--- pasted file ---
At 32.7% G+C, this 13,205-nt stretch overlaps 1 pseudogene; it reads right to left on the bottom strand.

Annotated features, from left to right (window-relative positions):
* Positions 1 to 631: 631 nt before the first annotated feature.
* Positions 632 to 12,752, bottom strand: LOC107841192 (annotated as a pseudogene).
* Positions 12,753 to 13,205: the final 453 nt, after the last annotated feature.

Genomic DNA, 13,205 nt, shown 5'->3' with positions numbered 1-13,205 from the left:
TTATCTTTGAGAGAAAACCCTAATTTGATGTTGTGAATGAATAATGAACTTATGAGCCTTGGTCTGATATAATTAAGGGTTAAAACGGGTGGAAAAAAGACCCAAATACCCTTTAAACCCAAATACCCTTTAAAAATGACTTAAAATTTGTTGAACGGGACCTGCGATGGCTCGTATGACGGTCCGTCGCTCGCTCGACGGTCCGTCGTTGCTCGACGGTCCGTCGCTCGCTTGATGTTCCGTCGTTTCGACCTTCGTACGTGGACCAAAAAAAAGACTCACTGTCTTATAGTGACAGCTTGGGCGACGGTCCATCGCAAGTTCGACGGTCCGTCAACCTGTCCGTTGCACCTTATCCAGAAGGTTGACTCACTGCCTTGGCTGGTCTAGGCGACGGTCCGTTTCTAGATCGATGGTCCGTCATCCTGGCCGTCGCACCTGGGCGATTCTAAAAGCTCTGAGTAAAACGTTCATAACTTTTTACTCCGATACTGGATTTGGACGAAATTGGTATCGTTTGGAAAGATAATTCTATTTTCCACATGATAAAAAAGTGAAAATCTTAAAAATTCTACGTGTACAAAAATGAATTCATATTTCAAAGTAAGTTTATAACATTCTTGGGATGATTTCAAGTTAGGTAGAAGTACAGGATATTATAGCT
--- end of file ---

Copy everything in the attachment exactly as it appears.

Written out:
At 32.7% G+C, this 13,205-nt stretch overlaps 1 pseudogene; it reads right to left on the bottom strand.

Annotated features, from left to right (window-relative positions):
* Positions 1 to 631: 631 nt before the first annotated feature.
* Positions 632 to 12,752, bottom strand: LOC107841192 (annotated as a pseudogene).
* Positions 12,753 to 13,205: the final 453 nt, after the last annotated feature.

Genomic DNA, 13,205 nt, shown 5'->3' with positions numbered 1-13,205 from the left:
TTATCTTTGAGAGAAAACCCTAATTTGATGTTGTGAATGAATAATGAACTTATGAGCCTTGGTCTGATATAATTAAGGGTTAAAACGGGTGGAAAAAAGACCCAAATACCCTTTAAACCCAAATACCCTTTAAAAATGACTTAAAATTTGTTGAACGGGACCTGCGATGGCTCGTATGACGGTCCGTCGCTCGCTCGACGGTCCGTCGTTGCTCGACGGTCCGTCGCTCGCTTGATGTTCCGTCGTTTCGACCTTCGTACGTGGACCAAAAAAAAGACTCACTGTCTTATAGTGACAGCTTGGGCGACGGTCCATCGCAAGTTCGACGGTCCGTCAACCTGTCCGTTGCACCTTATCCAGAAGGTTGACTCACTGCCTTGGCTGGTCTAGGCGACGGTCCGTTTCTAGATCGATGGTCCGTCATCCTGGCCGTCGCACCTGGGCGATTCTAAAAGCTCTGAGTAAAACGTTCATAACTTTTTACTCCGATACTGGATTTGGACGAAATTGGTATCGTTTGGAAAGATAATTCTATTTTCCACATGATAAAAAAGTGAAAATCTTAAAAATTCTACGTGTACAAAAATGAATTCATATTTCAAAGTAAGTTTATAACATTCTTGGGATGATTTCAAGTTAGGTAGAAGTACAGGATATTATAGCT